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In the northern subregion of the WAP (61.8° to 64.5°S, 59.0° to 65.8°W), the skies have become cloudier, winds persistently stronger (monthly mean up to 8 m s–1), and summer sea ice extent less, conditions favoring deeper wind-mixing during the months most critical for phytoplankton growth (December and January) (Fig. 1 and fig. S5, A to D). Hence, phytoplankton cells inhabiting these waters have been exposed to a deeper mixed layer and overall less light for photosynthesis (14) that may explain the dramatic ChlS decrease (seasonal average, 89%) detected in recent years (Fig. 1, Fig. 2A, and fig. S5D). Additionally, recent declines of Chl a over the northern WAP subregion might also be partially related to a greater advection of relatively poor–Chl a waters coming from the Weddell Sea into the Bellingshausen Sea through the Bransfield and Gerlache Straits (18). A Chl a decrease was less evident during February (Table 1), which suggests that increased mixing early in the growth season caused a lag in phytoplankton bloom initiation but did not influence Chl a levels as strongly later in the growth season. Two possible trigger mechanisms for such a delay are stronger winds [up to 5.4% increase, January (table S5)] and an insufficient volume of fresh water from melting sea ice [up to 79% less sea ice, December (table S5)] that otherwise would create a favorable, strongly stratified, shallow UML (1315).

Fig. 2.

Variation of phytoplankton biomass, composition, and cell size distribution over the WAP region. (A) Average of pixel-by-pixel absolute difference (tfto) in satellite-derived chlorophyll a concentration [dChls(present–past)(tf-to) = Chls(tf) – Chls(to)] between the mean January observations for 1978 to 1986 (to) and mean January observations for 1998 to 2006 (tf). Positive (negative) dChls corresponds to an increase (decrease) of Chls with respect to the 1970s. Negative (by a factor of ∼2, northern subregion, upper histogram) and positive (by a factor of ∼1.5, southern subregion, lower histogram) trends in Chls are evident in the satellite data. Nbin/Nmode is the relative frequency of observations per bin, normalized by the mode. Gray pixels indicate areas without data or without valid geophysical retrieval due to cloud and sea ice contamination; black pixels indicate land. (B) Histograms of contribution of diatoms (fucoxanthin marker) and phytoplankton communities dominated by large (≥20 μm) versus small (<20 μm) cell diameter to total in situ chlorophyll a concentration (Chlin situ). Phytoplankton cell size spectra were computed from satellite imagery (1998 to 2006) (16), and phytoplankton pigments were measured over the northern and southern WAP subregions and during 1993 to 2006 Palmer-LTER cruises. Number of samples used to construct each histogram shown in parentheses.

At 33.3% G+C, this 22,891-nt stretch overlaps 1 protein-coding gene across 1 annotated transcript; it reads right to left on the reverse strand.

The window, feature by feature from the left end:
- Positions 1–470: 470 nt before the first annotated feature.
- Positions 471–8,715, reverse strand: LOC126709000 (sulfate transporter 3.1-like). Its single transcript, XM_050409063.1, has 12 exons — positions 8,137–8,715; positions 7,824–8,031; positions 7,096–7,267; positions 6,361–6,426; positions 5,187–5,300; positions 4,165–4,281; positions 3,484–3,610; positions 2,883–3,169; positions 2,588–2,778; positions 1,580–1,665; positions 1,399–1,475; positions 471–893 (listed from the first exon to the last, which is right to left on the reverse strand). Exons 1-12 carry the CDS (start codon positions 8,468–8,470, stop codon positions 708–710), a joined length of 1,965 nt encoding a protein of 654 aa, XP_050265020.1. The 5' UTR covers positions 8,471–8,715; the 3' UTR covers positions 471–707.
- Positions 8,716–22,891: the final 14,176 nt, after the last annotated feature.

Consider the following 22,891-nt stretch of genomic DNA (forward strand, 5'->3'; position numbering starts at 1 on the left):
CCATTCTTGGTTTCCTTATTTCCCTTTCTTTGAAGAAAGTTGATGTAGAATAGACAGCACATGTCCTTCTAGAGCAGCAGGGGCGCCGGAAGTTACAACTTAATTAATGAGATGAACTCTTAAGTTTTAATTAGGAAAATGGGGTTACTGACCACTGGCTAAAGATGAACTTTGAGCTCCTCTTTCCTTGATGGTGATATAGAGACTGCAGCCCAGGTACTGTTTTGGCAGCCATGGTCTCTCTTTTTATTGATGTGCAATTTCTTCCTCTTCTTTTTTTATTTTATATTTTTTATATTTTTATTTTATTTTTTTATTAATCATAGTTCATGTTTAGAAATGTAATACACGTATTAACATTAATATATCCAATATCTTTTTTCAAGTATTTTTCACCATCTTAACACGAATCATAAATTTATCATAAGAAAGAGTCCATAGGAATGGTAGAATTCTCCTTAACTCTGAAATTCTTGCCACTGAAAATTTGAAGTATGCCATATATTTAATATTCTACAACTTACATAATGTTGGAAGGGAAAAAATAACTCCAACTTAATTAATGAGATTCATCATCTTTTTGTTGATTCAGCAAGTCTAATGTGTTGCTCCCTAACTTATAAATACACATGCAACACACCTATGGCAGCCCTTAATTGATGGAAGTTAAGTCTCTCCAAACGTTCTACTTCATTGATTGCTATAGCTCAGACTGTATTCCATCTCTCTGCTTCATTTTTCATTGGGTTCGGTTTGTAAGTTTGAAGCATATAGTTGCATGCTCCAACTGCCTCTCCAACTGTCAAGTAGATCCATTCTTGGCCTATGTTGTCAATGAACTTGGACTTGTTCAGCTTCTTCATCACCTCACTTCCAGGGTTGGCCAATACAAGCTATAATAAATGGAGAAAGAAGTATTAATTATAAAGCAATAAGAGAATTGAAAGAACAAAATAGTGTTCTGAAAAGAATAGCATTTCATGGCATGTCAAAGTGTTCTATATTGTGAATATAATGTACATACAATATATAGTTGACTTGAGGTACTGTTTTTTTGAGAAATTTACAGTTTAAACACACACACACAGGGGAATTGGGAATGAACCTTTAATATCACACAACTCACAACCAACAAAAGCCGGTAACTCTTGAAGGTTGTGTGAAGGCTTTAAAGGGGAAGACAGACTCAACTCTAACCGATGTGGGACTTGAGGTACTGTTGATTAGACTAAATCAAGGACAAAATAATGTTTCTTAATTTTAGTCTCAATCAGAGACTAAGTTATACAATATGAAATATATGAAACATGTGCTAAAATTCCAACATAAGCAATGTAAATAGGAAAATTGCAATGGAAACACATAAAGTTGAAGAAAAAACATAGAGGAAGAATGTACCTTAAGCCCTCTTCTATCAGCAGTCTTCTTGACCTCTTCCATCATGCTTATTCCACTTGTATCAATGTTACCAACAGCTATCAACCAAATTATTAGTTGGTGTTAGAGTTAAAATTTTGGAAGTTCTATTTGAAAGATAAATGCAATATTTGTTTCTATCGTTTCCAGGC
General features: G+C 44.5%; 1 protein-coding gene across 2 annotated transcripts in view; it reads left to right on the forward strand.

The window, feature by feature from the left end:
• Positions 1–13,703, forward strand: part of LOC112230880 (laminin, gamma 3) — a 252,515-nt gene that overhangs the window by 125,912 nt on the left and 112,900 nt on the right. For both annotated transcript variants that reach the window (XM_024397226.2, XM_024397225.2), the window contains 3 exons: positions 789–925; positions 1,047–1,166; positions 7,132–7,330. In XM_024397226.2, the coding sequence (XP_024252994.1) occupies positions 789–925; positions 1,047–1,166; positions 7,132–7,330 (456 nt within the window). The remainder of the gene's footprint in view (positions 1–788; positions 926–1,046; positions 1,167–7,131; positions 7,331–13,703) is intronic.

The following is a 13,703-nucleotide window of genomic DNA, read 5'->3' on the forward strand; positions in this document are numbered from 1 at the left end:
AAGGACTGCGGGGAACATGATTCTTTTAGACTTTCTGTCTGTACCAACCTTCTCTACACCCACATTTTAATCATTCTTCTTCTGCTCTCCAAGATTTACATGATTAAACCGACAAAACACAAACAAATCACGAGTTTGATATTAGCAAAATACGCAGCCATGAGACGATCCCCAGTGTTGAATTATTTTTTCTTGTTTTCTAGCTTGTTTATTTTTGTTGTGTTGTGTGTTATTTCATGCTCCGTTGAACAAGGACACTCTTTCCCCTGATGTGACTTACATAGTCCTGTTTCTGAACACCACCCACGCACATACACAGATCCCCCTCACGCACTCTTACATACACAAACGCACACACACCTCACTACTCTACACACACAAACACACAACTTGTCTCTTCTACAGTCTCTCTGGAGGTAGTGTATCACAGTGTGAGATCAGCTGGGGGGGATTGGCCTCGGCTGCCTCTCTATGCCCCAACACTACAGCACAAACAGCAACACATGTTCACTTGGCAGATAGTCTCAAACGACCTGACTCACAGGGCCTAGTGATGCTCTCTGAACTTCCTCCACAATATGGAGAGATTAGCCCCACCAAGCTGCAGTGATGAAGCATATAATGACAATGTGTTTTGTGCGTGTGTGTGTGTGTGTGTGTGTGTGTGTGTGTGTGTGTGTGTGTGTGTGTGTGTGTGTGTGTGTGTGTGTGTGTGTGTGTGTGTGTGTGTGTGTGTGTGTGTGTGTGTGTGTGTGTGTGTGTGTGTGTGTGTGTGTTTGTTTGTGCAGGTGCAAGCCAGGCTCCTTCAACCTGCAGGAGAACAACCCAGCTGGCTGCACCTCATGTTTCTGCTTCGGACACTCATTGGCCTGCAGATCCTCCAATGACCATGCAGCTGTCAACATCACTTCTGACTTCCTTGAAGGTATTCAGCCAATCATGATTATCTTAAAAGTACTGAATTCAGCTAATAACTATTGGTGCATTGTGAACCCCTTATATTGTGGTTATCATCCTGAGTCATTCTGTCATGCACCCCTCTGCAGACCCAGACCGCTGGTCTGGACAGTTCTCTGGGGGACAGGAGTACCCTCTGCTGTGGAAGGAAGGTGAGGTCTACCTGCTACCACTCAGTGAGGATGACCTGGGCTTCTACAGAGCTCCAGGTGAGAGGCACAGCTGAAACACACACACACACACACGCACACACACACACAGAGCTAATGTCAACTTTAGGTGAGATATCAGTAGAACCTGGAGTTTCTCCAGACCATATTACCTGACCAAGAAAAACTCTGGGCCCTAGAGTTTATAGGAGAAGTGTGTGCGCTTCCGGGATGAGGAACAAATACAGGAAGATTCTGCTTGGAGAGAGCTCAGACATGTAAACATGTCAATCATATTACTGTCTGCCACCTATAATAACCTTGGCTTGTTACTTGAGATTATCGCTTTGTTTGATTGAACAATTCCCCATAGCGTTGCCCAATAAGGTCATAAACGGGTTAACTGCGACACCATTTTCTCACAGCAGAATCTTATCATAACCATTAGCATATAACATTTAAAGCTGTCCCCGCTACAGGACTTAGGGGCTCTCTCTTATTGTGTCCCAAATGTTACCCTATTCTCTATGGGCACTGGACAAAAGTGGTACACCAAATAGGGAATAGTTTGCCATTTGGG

In the southern subregion of the WAP (63.8° to 67.8°S, 64.4° to 73.0°W), remotely sensed Chl a has undergone a remarkable increase (66% on average) from 1978–1986 to 1998–2006 (Fig. 1, fig. S5H, Fig. 2A, and Table 1) that can be attributed mainly to high ChlS values (monthly mean up to 6.58 mg m–3) during 2005 and 2006. These years were characterized by a substantial decrease in sea ice extent (∼17.4 × 103 km2, ∼80% with respect to the 1978 to 1986 average, December), cloud cover (∼11.1%, January), and wind intensity (up to 19%, December and January) (Fig. 1, fig. S5, E to G, and table S5). Unlike the northern WAP, the decrease in summer sea ice extent in the southern WAP has occurred in areas that were previously sea ice covered most of the year. Therefore, the increase in ice-free summer days translates into more favorable conditions in the UML (e.g., increased light) for phytoplankton growth. Together these environmental changes are expected to enhance photosynthesis and favor Chl a accumulation due to lower light limitation.